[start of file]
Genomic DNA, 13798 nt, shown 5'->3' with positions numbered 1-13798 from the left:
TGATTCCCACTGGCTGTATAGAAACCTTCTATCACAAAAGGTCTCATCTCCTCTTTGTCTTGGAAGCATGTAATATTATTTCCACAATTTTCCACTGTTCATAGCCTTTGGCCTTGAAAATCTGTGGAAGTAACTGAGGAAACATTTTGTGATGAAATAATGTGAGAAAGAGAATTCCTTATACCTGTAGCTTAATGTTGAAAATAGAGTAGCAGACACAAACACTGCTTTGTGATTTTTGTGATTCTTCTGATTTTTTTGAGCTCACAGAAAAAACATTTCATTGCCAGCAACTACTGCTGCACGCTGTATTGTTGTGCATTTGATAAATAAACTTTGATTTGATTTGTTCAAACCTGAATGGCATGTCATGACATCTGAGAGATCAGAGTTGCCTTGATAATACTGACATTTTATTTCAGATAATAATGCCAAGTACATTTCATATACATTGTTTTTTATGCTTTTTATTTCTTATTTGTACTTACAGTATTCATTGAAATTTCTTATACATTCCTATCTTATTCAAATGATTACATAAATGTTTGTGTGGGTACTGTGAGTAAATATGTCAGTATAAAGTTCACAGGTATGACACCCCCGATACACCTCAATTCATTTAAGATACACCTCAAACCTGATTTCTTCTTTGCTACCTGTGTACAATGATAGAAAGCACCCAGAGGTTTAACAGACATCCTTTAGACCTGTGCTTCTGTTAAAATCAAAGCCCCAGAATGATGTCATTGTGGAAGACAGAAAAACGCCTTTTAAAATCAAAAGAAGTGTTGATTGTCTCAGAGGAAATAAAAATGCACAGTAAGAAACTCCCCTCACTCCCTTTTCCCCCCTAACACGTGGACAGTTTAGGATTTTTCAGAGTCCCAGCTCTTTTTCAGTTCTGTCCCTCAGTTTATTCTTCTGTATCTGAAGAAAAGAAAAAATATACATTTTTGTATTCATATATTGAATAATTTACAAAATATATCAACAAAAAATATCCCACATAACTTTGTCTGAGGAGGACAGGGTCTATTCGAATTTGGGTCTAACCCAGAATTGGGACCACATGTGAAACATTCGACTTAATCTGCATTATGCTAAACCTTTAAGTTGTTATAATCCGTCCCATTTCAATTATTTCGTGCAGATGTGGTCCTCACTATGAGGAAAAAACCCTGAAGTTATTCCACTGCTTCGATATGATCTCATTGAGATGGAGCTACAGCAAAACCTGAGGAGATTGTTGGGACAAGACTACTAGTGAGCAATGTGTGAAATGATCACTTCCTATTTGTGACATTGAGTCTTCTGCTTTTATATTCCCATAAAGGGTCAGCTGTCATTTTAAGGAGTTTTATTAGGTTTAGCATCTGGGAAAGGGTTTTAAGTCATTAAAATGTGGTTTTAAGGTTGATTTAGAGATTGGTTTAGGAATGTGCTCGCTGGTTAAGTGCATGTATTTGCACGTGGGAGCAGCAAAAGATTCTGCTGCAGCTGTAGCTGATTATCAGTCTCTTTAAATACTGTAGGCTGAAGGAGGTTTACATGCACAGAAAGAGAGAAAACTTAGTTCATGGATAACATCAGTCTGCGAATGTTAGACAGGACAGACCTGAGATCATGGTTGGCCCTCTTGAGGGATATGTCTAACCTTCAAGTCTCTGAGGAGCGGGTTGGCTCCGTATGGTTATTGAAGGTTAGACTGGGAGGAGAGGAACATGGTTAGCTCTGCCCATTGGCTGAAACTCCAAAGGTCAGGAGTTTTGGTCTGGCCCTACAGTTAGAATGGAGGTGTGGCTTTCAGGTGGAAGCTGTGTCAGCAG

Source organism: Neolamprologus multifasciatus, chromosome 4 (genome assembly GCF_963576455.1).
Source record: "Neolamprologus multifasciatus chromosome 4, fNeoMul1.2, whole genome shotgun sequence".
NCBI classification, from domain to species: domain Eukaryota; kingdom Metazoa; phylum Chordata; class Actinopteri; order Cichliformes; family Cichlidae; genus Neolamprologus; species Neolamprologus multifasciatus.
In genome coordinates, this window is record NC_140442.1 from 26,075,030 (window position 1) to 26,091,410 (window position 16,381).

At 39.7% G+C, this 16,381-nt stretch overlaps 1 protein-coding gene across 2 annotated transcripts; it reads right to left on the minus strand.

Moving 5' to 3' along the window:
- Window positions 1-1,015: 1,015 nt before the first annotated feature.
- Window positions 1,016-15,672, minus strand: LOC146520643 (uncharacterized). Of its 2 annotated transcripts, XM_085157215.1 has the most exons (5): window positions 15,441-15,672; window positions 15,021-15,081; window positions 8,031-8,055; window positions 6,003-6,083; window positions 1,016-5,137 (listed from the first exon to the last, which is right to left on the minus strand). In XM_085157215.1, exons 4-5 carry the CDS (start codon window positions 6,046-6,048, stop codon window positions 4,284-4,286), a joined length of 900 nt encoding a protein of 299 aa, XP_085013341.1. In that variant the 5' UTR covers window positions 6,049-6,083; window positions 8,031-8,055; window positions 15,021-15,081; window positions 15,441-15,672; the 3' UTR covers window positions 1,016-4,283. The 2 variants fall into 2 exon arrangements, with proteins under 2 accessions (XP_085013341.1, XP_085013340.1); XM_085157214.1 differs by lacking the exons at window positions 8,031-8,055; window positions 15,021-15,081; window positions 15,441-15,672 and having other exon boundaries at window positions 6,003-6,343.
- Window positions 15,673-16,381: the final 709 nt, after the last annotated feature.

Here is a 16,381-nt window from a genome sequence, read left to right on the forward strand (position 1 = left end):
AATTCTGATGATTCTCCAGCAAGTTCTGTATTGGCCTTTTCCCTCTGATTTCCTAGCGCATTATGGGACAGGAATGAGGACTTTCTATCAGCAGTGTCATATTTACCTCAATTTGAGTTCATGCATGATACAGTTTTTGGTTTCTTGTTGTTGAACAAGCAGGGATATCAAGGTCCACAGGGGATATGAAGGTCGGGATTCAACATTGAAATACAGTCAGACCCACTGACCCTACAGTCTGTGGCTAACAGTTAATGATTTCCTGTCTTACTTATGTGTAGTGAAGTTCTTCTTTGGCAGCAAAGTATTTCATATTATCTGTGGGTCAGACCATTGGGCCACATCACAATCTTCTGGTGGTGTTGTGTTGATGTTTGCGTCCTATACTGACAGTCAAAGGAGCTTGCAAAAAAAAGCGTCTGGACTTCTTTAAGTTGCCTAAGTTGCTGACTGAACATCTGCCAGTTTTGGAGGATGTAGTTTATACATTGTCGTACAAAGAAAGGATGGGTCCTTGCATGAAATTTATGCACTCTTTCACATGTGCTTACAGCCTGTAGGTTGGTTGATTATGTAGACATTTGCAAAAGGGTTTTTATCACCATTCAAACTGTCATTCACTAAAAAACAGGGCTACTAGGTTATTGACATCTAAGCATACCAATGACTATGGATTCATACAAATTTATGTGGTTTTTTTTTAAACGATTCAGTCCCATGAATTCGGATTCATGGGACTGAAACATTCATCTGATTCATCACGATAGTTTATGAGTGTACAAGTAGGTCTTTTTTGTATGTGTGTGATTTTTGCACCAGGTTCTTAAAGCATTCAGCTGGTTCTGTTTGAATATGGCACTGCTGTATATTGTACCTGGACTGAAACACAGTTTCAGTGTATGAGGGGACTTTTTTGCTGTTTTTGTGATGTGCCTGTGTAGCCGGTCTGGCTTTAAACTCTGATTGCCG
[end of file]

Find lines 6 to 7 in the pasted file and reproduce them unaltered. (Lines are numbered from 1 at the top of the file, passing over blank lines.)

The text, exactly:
In genome coordinates, this window is record NC_140442.1 from 26,075,030 (window position 1) to 26,091,410 (window position 16,381).

At 39.7% G+C, this 16,381-nt stretch overlaps 1 protein-coding gene across 2 annotated transcripts; it reads right to left on the minus strand.